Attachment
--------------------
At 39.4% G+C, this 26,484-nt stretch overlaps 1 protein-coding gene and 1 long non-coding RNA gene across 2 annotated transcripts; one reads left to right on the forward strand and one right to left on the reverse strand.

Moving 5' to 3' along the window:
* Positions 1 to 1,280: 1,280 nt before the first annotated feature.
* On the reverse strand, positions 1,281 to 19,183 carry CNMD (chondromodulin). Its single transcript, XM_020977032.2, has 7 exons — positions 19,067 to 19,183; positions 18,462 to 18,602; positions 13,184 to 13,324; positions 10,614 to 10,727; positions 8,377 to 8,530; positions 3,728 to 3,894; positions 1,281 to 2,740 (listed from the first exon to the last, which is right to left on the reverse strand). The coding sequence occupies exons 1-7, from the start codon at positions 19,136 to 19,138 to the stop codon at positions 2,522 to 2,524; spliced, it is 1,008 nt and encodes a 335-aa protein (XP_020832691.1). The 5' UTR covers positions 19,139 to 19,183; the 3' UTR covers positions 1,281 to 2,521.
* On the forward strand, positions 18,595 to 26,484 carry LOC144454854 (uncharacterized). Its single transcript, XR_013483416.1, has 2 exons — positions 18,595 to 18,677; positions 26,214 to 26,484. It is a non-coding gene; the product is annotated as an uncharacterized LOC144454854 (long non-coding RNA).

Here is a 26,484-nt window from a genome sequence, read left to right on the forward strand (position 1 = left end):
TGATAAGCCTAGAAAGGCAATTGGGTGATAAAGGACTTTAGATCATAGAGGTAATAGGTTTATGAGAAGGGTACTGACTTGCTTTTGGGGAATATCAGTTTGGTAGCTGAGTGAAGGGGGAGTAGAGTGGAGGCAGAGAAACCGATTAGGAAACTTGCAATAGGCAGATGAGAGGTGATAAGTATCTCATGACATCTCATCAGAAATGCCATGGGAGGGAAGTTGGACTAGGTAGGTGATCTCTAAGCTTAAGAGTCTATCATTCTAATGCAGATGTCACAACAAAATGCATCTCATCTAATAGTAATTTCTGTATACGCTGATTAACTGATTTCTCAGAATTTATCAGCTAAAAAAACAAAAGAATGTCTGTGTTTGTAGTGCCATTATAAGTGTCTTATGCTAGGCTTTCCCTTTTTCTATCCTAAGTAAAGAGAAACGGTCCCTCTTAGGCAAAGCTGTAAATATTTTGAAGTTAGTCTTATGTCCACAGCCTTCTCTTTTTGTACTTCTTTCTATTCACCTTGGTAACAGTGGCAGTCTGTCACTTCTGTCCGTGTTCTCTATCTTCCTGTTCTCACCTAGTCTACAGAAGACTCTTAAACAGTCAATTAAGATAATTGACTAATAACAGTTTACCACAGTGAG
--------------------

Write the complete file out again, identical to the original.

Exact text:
At 39.4% G+C, this 26,484-nt stretch overlaps 1 protein-coding gene and 1 long non-coding RNA gene across 2 annotated transcripts; one reads left to right on the forward strand and one right to left on the reverse strand.

Moving 5' to 3' along the window:
* Positions 1 to 1,280: 1,280 nt before the first annotated feature.
* On the reverse strand, positions 1,281 to 19,183 carry CNMD (chondromodulin). Its single transcript, XM_020977032.2, has 7 exons — positions 19,067 to 19,183; positions 18,462 to 18,602; positions 13,184 to 13,324; positions 10,614 to 10,727; positions 8,377 to 8,530; positions 3,728 to 3,894; positions 1,281 to 2,740 (listed from the first exon to the last, which is right to left on the reverse strand). The coding sequence occupies exons 1-7, from the start codon at positions 19,136 to 19,138 to the stop codon at positions 2,522 to 2,524; spliced, it is 1,008 nt and encodes a 335-aa protein (XP_020832691.1). The 5' UTR covers positions 19,139 to 19,183; the 3' UTR covers positions 1,281 to 2,521.
* On the forward strand, positions 18,595 to 26,484 carry LOC144454854 (uncharacterized). Its single transcript, XR_013483416.1, has 2 exons — positions 18,595 to 18,677; positions 26,214 to 26,484. It is a non-coding gene; the product is annotated as an uncharacterized LOC144454854 (long non-coding RNA).

Here is a 26,484-nt window from a genome sequence, read left to right on the forward strand (position 1 = left end):
TGATAAGCCTAGAAAGGCAATTGGGTGATAAAGGACTTTAGATCATAGAGGTAATAGGTTTATGAGAAGGGTACTGACTTGCTTTTGGGGAATATCAGTTTGGTAGCTGAGTGAAGGGGGAGTAGAGTGGAGGCAGAGAAACCGATTAGGAAACTTGCAATAGGCAGATGAGAGGTGATAAGTATCTCATGACATCTCATCAGAAATGCCATGGGAGGGAAGTTGGACTAGGTAGGTGATCTCTAAGCTTAAGAGTCTATCATTCTAATGCAGATGTCACAACAAAATGCATCTCATCTAATAGTAATTTCTGTATACGCTGATTAACTGATTTCTCAGAATTTATCAGCTAAAAAAACAAAAGAATGTCTGTGTTTGTAGTGCCATTATAAGTGTCTTATGCTAGGCTTTCCCTTTTTCTATCCTAAGTAAAGAGAAACGGTCCCTCTTAGGCAAAGCTGTAAATATTTTGAAGTTAGTCTTATGTCCACAGCCTTCTCTTTTTGTACTTCTTTCTATTCACCTTGGTAACAGTGGCAGTCTGTCACTTCTGTCCGTGTTCTCTATCTTCCTGTTCTCACCTAGTCTACAGAAGACTCTTAAACAGTCAATTAAGATAATTGACTAATAACAGTTTACCACAGTGAG